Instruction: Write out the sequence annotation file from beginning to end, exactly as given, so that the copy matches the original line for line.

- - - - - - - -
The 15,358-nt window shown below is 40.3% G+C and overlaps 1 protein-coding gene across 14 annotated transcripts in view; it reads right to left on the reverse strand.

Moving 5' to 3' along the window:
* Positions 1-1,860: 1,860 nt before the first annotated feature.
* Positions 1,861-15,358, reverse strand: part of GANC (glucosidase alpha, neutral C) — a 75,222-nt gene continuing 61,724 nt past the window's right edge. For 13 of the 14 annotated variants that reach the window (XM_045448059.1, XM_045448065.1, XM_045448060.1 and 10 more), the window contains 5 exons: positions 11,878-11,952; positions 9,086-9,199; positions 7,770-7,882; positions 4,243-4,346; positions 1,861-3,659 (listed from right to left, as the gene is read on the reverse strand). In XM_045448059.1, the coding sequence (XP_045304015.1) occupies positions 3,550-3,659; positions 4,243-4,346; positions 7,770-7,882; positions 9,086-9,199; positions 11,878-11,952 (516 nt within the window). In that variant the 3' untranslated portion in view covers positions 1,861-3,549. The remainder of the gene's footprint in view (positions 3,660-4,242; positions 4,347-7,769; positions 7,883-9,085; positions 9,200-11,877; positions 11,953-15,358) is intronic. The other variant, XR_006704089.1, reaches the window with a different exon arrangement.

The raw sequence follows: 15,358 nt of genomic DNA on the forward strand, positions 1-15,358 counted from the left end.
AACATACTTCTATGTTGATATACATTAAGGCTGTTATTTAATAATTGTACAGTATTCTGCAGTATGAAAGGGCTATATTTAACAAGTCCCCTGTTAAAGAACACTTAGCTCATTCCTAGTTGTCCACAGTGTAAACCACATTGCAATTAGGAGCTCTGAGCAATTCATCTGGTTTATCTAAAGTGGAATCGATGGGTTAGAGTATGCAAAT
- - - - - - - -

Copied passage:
The 15,358-nt window shown below is 40.3% G+C and overlaps 1 protein-coding gene across 14 annotated transcripts in view; it reads right to left on the reverse strand.

Moving 5' to 3' along the window:
* Positions 1-1,860: 1,860 nt before the first annotated feature.
* Positions 1,861-15,358, reverse strand: part of GANC (glucosidase alpha, neutral C) — a 75,222-nt gene continuing 61,724 nt past the window's right edge. For 13 of the 14 annotated variants that reach the window (XM_045448059.1, XM_045448065.1, XM_045448060.1 and 10 more), the window contains 5 exons: positions 11,878-11,952; positions 9,086-9,199; positions 7,770-7,882; positions 4,243-4,346; positions 1,861-3,659 (listed from right to left, as the gene is read on the reverse strand). In XM_045448059.1, the coding sequence (XP_045304015.1) occupies positions 3,550-3,659; positions 4,243-4,346; positions 7,770-7,882; positions 9,086-9,199; positions 11,878-11,952 (516 nt within the window). In that variant the 3' untranslated portion in view covers positions 1,861-3,549. The remainder of the gene's footprint in view (positions 3,660-4,242; positions 4,347-7,769; positions 7,883-9,085; positions 9,200-11,877; positions 11,953-15,358) is intronic. The other variant, XR_006704089.1, reaches the window with a different exon arrangement.

The raw sequence follows: 15,358 nt of genomic DNA on the forward strand, positions 1-15,358 counted from the left end.
AACATACTTCTATGTTGATATACATTAAGGCTGTTATTTAATAATTGTACAGTATTCTGCAGTATGAAAGGGCTATATTTAACAAGTCCCCTGTTAAAGAACACTTAGCTCATTCCTAGTTGTCCACAGTGTAAACCACATTGCAATTAGGAGCTCTGAGCAATTCATCTGGTTTATCTAAAGTGGAATCGATGGGTTAGAGTATGCAAAT